• Peter Says:

        His lack of understanding was among the reasons we all left, yes. It’s a sadly-common misunderstanding. For the people with no teaching background, my usual rule of thumb is “allow an hour of preparation time for every hour of classroom time” (some classes will take more, some less, but it’s not a bad approximation.)

        The problem’s not unique to teaching, of course. I once heard somebody say, with a straight face, that a certain well-known SFF writer from New Mexico had no excuse for his latest novel not being on shelves because “even if you only type 50 wpm, it shouldn’t take more than about 5 minutes per ms page” so it couldn’t possibly take more than a few months to produce a full-length novel…

      • janelindskold Says:

        Oh, yeah. Typing time is all that goes into writing fiction or anything. I’d LOVE to see how that person would have felt to have the same guidelines applied to writing, say, a A or even “Be” term paper.

  2. Louis Robinson Says:

    AFAICT, vacuity is the essence of blogging, which is why I read so few of them. And why I’m all in favour of you doing whatever is needed to maintain content at your average level.

    I’m not sure I have a creative well, since I’m an analyst by nature. But I’m best at generating coherent thought when i have a nice stack of juicy data to mull over. Or even a trivial conundrum. Which is why I’m currently wondering if the ‘ex’ attached to Peter’s employer is collective or individual, and if collective, whether it is due to management, having lost the confidence of the staff, being forced to elect a new staff, or whether the staff, having lost confidence, succeeded in throwing the manager to the wolves. The ambiguities of English can provide hours of refreshment 😉

    • Peter Says:

      At the risk of spoiling your fun, it’s both collective and a little bit of column A and a little bit of column B (the entire staff quit, both academic and administrative; we didn’t so much “throw him to the wolves” as “report him to the appropriate law enforcement authorities in two countries for gross – and grotesque – legal violations when our loss of confidence led us to doing some research, which in turn led us to some deeply disturbing discoveries.)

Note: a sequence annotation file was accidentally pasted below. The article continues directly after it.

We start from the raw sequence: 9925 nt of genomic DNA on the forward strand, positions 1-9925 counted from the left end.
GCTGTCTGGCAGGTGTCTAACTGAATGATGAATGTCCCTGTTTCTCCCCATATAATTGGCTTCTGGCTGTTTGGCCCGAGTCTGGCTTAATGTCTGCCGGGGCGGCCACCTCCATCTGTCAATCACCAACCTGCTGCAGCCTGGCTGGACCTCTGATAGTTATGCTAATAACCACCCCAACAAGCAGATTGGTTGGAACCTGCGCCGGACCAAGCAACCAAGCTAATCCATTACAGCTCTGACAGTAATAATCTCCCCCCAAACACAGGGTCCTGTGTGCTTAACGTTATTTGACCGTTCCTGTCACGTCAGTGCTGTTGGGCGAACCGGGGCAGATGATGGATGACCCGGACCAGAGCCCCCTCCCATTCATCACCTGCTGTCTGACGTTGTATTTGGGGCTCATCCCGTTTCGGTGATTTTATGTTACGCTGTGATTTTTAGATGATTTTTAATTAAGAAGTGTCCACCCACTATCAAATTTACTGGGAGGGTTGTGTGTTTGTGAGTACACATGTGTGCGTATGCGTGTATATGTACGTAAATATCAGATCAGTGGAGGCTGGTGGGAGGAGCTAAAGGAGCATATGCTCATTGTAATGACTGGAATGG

As far as the ambiguities of English, they can not only provide hours of refreshment, they can provide a pretty decent living trying to help people navigate the linguistic swamp 🙂

      • henrietta abeyta Says:

        Personal work or school classes, it’s quite common that knowledge isn’t what the student lacks but patience and trust in himself / herself. Future necessities aren’t clear to every kid.

        Plus many school students don’t realize how often they’re pushed instead of advised by their parents, you rarely find someone with personal strength.

        I’d say advice is nice, pushing is disrespect, and manipulating is usually okay, convincing is what you must be careful with. But hundreds of kids don’t understand the differences.

  3. henrietta abeyta Says:

    It isn’t only I’m Autistic but function enough to volunteer. the other things are Grandma was a social worker who spoke with prisoners for a little while, during my own years of Jr High and High School I repeatedly saw her college friend Evie who was another social worker usually taking rough kids out of regular school, and then my aunt who’s Grandma’s sister was a teacher who’d talk about classes of her students in California. Plus Grandma’s quite willing to politely warn me what words are now often misused and my imagination helps me with vocabulary too.

    And then whether a lesson or a task I’m willing to be flexible, to either please the boss or pick the best solution.

    Music, and books are what fill my well the most, but art fills it a little bit, and animated movies are a daily entertainment of mine. You could say messages from stories and expressions of truth are what fill my creative well non-stop.

    Part of why my compassion feels so deep with wolves is I FIND A PACK GIVEN LESS TIME TO SPEAK UP THAN A SPECIAL NEEDS PERSON WHEN FACING A HUMAN FOE PLENTY OF TRUE SYMPATHY, even if most people see it as a very little amount. I have an easy time figuring out what’s behavior and what’s fashion while watching one person / studying one culture at a time. I’ve recently learned how serious confusion about fashion can make you seem a bit wild. Africa’s landscapes are nothing like America’s.

    The Good Lie is one of the realistic movies that treats Africa politely.

    Jasmine Olson speaking.